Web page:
When a wrestling practice room is working at high level, it can create gems that otherwise might not have been formed.
The pressure of competing against top-level contenders on a daily basis develops a wrestler more than having good instincts and athletic ability.
Desert Vista High School’s wrestling team has had this foundation in place for years as individuals with a good pedigree have to bide their time until they can crack the lineup.
Tariq Hornbuckle came into the program as a quality freshman last year and at most programs would have slid right into the varsity lineup.
Instead, he had to wrestle junior varsity for most of the year behind Ernie del Rio and Jordan Martinez.
“I wanted to learn, but at the same time I wanted some matches,” Hornbuckle said. “I just wanted to make myself better.”
In some sports sitting behind quality teammates might mean a lack of development, but that wasn’t the case with Tariq, his coach said.
“We knew Tariq was a quality kid, maybe even a state qualifier or more, but we couldn’t get him in the lineup,” Thunder coach David Gonzales said.
“He had two good ones in front of him, but he kept getting better throughout the year and then he put in a lot of time over the summer so we knew he was going to be a big part of what we do this year,” he added.
The 113-pound sophomore is now in the lineup after de Rio, who weighs in at 106, and before Martinez at 120.
Hornbuckle finished third at the Coyote Open at the beginning of the season, and then two weeks ago won the Moon Valley Invitational, one of the year’s toughest tournaments.
"It made me want to go work more so I can go win more tournaments,” he said. “That’s way you have to look at it. I won a tournament, but there are always things to brush up on.”
Hornbuckle, who is 19-5 on the season, and his colleagues competed in one of the nation’s premier events of the season at the Cheesehead Invitational in Wisconsin over the weekend.
The Thunder finished 17th in the 31-team event with two wrestlers finishing among the top eight. They were Chad Porter, who finished fourth at 195 pounds, and sophomore heavyweight Brett Johnson, who finished sixth.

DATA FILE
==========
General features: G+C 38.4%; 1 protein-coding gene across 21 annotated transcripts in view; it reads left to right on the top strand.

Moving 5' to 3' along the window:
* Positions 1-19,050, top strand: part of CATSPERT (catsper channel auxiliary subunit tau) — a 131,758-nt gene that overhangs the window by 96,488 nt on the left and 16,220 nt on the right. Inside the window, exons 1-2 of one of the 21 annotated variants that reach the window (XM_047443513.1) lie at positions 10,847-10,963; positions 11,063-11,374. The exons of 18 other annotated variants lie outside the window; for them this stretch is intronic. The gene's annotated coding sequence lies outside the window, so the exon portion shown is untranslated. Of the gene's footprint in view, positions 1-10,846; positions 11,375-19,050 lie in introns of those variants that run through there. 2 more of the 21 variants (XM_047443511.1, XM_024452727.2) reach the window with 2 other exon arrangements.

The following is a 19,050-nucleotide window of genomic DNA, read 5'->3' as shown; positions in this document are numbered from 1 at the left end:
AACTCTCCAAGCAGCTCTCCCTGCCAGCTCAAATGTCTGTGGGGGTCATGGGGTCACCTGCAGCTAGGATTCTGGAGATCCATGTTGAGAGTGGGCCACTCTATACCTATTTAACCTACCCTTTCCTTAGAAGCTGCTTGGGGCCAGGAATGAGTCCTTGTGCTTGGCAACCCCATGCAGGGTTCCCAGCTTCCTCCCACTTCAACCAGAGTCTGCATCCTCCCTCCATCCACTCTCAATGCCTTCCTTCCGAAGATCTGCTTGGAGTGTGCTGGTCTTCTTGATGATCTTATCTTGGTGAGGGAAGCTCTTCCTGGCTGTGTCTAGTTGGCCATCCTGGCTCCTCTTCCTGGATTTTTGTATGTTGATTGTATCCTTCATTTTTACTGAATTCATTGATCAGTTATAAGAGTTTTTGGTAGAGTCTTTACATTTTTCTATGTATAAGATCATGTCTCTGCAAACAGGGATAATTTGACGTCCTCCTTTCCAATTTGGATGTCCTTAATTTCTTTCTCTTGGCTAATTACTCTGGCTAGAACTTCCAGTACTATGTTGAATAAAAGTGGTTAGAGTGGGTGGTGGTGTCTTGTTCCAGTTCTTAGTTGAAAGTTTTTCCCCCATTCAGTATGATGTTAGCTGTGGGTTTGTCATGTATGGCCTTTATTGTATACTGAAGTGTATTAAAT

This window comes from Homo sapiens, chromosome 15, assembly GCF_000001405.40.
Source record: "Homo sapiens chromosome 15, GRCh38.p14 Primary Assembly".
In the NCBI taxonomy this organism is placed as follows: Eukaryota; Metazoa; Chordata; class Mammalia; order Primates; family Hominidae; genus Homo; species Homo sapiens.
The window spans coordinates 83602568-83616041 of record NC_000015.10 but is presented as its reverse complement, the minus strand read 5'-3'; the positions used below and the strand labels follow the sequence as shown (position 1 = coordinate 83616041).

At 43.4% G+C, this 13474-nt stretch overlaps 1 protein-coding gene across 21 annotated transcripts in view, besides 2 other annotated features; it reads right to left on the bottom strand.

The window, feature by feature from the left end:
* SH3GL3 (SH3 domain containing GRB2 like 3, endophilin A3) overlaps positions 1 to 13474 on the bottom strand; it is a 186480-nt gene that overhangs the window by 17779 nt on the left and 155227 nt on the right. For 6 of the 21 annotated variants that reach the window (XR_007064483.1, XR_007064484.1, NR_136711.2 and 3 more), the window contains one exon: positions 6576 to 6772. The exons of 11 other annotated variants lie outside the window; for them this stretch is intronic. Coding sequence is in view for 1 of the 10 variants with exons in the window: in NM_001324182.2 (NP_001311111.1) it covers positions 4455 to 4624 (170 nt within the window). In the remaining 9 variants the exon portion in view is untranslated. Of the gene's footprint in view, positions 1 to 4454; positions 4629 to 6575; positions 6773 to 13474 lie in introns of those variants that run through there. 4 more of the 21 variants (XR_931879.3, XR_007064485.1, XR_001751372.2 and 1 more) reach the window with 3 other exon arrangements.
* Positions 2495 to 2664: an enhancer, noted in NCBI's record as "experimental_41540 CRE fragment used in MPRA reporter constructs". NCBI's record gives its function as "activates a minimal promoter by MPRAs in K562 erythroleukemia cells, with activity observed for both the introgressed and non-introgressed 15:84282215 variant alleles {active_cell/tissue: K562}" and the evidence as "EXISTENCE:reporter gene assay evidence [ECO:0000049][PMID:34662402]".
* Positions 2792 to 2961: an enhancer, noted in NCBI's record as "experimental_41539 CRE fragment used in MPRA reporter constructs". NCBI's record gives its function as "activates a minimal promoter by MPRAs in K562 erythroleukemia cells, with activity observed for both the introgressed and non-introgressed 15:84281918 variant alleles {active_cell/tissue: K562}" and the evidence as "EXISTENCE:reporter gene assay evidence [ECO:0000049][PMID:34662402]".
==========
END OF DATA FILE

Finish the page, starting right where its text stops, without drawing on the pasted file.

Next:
Porter, who is 25-2 on the season, entered the event undefeated and advanced to the semifinals before he ran into nationally-ranked Patrick Brucki of Illinois and was beaten handily.
He came back to finish fourth and got exactly what he was looking for before leaving.
“I’m just going to go out there and keep doing to do what I’ve been doing,” the defending state champion said. “There are some kids who will challenge me in Arizona but not like this. I can’t wait to see where I stand with them.”
The leap to a state placer contender isn’t limited to Hornbuckle as Johnson (23-7), 220-pounder Jackson Lee (22-8) and 160-pound Jack Mathers (13-9) should all be pushing for a spot on the podium at the state tournament in Prescott Valley a month from now.
Lee might have made the most progress after going 13-13 a year ago.
“I am doing better than I thought I would,” said Lee, who qualified for state last year as a sophomore. “After I made state last year it really showed me I could it. Working with Chad everyday makes better and I want to see how far I can take it.”
The development of some of these wrestlers shows Gonzales the environment they’ve created within the program. The practice room is where it needs to be to keep the Thunder moving toward a top-five finish in the 6A state tournament.
They’ll get another chance to prove it this weekend in Tucson for the Flowing Wells Invitational, the state’s toughest event.
“That’s what the room is all about,” Gonzales said. “Everyone puts in time and push themselves to this point. That’s where a lot of growth happens, and then they step on the mat that’s where you see it. They develop into state placers. Hopefully it happens for guys like Hornbuckle, Johnson and Lee this year.”
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